Lashinda Demus upgraded to Olympic champ by World Athletics, 10 years after race

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American Lashinda Demus has been upgraded from 2012 Olympic 400m hurdles runner-up to champion by World Athletics after original winner Natalya Antyukh of Russia did not appeal her recent retroactive disqualification for doping.

Demus, who originally finished seven hundredths of a second behind Antyukh, is now listed as gold medalist on her World Athletics page. Antyukh was moved from first place to the bottom of the race results, listed as DQ.

Zuzana Hejnová of the Czech Republic was moved from third to second and Jamaican Kaliese Spencer from fourth to third.

The International Olympic Committee has not changed its results to reallocate medals but can still do so. The Athletics Integrity Unit, which handles doping cases in track and field, said it notified the IOC last Friday of World Athletics’ results change.

“The reallocation of medals is not automatic,” the IOC press office said Wednesday when asked about the 2012 Olympic women’s 400m hurdles results change. “As a general rule, each reallocation is submitted to the IOC [Executive Board] for approval once the athletes/teams sanctioned have exhausted all their remedies of appeal and when all procedures are closed.”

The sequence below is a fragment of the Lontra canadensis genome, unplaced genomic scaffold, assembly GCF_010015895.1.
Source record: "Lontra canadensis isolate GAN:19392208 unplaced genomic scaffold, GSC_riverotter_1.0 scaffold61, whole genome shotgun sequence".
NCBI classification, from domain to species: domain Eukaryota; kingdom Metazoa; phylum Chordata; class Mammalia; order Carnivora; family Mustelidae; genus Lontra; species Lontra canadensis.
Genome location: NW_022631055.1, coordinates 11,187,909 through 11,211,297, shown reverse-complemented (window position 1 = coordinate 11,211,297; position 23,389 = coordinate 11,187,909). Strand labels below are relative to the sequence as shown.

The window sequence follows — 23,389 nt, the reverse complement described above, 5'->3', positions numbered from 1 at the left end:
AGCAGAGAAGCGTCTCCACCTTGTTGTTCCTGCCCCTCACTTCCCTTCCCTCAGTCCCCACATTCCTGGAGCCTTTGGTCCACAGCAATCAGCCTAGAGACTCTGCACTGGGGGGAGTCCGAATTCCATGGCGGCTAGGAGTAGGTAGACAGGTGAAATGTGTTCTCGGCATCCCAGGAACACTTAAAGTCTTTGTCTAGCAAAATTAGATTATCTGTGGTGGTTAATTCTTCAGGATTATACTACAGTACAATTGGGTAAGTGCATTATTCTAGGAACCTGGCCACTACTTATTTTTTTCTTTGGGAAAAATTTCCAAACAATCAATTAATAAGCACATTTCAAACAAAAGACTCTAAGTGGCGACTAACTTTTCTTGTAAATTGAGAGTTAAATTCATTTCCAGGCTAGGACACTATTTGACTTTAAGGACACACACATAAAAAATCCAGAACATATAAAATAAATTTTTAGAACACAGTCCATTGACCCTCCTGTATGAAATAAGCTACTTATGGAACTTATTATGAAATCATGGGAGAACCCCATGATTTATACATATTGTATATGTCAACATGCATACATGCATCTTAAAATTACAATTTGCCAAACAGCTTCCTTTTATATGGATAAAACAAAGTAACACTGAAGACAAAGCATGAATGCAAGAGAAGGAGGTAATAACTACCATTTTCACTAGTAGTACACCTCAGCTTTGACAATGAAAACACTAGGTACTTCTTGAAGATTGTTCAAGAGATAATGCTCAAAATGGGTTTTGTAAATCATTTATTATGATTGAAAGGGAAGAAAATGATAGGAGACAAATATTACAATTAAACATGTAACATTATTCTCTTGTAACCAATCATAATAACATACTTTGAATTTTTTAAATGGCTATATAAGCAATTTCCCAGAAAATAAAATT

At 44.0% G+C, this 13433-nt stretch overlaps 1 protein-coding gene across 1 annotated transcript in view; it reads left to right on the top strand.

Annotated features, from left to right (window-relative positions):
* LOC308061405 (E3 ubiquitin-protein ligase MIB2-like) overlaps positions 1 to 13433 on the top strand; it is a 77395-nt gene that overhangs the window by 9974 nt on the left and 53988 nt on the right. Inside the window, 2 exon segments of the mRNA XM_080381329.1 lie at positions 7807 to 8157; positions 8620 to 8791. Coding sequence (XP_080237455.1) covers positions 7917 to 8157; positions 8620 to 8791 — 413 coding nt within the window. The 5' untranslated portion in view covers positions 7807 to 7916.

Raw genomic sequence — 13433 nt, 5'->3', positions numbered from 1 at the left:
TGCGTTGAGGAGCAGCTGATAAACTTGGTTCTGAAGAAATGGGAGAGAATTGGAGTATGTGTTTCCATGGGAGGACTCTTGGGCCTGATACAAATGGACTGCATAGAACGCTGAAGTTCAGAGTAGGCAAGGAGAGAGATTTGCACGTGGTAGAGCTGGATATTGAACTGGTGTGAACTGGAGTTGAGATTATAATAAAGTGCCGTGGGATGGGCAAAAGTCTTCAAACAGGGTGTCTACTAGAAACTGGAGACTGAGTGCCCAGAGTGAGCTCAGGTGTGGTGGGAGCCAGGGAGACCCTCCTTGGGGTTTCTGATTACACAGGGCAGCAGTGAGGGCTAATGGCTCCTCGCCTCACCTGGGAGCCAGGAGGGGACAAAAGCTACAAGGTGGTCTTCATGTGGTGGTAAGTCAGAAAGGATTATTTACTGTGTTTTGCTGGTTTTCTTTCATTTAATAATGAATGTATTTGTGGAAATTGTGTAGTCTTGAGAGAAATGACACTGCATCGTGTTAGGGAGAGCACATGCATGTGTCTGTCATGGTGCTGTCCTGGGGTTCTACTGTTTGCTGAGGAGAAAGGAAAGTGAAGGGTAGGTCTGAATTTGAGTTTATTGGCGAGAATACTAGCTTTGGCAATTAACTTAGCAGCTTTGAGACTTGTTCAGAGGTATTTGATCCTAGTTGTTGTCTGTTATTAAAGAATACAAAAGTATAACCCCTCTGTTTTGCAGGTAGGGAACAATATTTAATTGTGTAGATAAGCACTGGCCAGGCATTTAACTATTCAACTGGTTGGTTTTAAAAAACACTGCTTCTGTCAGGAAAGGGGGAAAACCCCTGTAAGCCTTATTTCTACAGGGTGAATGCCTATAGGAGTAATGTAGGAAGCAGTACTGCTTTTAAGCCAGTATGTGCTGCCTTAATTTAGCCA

On Oct. 24, the Russian Anti-Doping Agency announced that Antyukh’s results from July 2012 through June 2013, a stretch that includes the London Games, were stripped due to evidence of doping from historical data. Antyukh, a 41-year-old who last competed in 2016, was already serving a four-year doping ban.

“Hearing the news didn’t impact my mood or feelings being that it has been 10 years since it has happened,” Demus, who last competed in 2016, wrote in an email after the October announcement. “I have mixed emotions about it all. I do believe that if, in fact, there was doping involved with anyone in the Olympics that they should be stripped of their medal. With everything being said it looks like this is the case for my race. I’m not afraid to say that I then deserve the official title, medal, recognition, and missed compensation that goes along with it all. I wouldn’t want any athlete to go through this same situation and I hope that keeping athletes honest in our sport stays at the forefront for those who sacrifice a good part of their life to be great at it.”

In the 2012 Olympic 400m hurdles final, Antyukh, then 31, lowered her personal best by 22 hundredths of a second to hold off Demus by seven hundredths for the gold medal.

“Of course, I wanted the gold medal; I will not stop until I get the gold medal,” Demus told Lewis Johnson on NBC after the race, voicing a desire to return for the 2016 Olympics (which she did not do after a series of injuries).

At the time, Demus was the third-fastest woman in history in the event and the American record holder with a personal best of 52.47.

Demus, a 2004 Olympian, missed the 2008 Beijing Games by one spot at Olympic Trials after giving birth to twins in June 2007. She also won world championships medals in 2005 (silver), 2009 (silver), 2011 (gold) and 2013 (bronze).

Demus becomes, retroactively, the first U.S. woman to win an Olympic 400m hurdles title. Dalilah Muhammad won the event in 2016 and Sydney McLaughlin last year in Tokyo.